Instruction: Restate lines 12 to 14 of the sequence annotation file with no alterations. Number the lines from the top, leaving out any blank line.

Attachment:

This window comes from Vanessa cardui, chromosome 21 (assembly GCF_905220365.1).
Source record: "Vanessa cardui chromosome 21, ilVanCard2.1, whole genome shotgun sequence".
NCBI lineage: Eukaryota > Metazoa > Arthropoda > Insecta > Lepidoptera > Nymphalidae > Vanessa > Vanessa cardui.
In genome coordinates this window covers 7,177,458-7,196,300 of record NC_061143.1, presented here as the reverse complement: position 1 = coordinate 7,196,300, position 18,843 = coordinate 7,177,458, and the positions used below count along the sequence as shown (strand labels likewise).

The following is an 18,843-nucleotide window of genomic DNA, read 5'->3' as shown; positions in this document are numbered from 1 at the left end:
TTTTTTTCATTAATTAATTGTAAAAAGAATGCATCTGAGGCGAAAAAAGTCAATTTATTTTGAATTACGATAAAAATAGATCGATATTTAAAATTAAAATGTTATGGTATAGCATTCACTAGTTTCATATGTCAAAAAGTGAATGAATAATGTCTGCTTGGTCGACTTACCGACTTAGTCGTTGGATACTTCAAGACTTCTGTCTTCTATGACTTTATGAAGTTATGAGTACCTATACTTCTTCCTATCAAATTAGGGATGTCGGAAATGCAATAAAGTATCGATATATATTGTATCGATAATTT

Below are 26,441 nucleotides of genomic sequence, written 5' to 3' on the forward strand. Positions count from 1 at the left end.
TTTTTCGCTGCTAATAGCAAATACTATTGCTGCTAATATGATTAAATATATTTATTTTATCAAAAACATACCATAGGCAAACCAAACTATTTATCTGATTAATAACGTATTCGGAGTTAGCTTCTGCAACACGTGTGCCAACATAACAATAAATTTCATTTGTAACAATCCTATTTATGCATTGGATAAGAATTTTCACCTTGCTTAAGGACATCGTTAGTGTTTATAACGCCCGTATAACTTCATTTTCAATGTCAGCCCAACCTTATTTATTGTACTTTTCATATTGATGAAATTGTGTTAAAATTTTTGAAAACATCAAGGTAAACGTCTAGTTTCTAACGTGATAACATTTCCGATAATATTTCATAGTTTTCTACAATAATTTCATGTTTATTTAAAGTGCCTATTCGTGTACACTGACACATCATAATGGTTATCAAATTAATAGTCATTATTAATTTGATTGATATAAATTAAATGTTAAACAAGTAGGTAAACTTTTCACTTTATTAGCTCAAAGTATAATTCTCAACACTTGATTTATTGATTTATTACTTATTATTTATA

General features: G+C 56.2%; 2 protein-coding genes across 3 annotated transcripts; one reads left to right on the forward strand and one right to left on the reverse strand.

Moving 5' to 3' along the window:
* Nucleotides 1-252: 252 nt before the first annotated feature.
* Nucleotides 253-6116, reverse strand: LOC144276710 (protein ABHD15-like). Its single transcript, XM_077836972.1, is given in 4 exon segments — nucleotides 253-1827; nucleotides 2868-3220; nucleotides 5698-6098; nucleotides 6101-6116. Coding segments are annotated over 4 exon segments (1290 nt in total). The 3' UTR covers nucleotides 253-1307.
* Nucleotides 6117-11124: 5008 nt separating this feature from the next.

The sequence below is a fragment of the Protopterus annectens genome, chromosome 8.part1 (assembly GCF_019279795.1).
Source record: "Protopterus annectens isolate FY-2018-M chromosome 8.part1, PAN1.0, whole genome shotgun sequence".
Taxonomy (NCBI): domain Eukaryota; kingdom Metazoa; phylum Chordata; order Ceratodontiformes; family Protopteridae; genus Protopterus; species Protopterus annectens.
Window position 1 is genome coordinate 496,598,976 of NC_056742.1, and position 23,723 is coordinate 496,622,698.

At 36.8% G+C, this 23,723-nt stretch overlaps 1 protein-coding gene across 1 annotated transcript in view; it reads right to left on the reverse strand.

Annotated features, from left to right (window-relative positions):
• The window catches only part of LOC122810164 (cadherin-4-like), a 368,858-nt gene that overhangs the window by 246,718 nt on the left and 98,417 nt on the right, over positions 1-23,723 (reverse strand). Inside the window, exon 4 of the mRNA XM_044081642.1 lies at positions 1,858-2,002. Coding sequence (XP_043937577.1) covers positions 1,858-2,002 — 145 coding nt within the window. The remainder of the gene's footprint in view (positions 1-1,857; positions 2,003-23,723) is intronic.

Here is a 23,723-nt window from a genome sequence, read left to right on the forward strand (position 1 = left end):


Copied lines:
* Nucleotides 253-6116, reverse strand: LOC144276710 (protein ABHD15-like). Its single transcript, XM_077836972.1, is given in 4 exon segments — nucleotides 253-1827; nucleotides 2868-3220; nucleotides 5698-6098; nucleotides 6101-6116. Coding segments are annotated over 4 exon segments (1290 nt in total). The 3' UTR covers nucleotides 253-1307.
* Nucleotides 6117-11124: 5008 nt separating this feature from the next.

The sequence below is a fragment of the Protopterus annectens genome, chromosome 8.part1 (assembly GCF_019279795.1).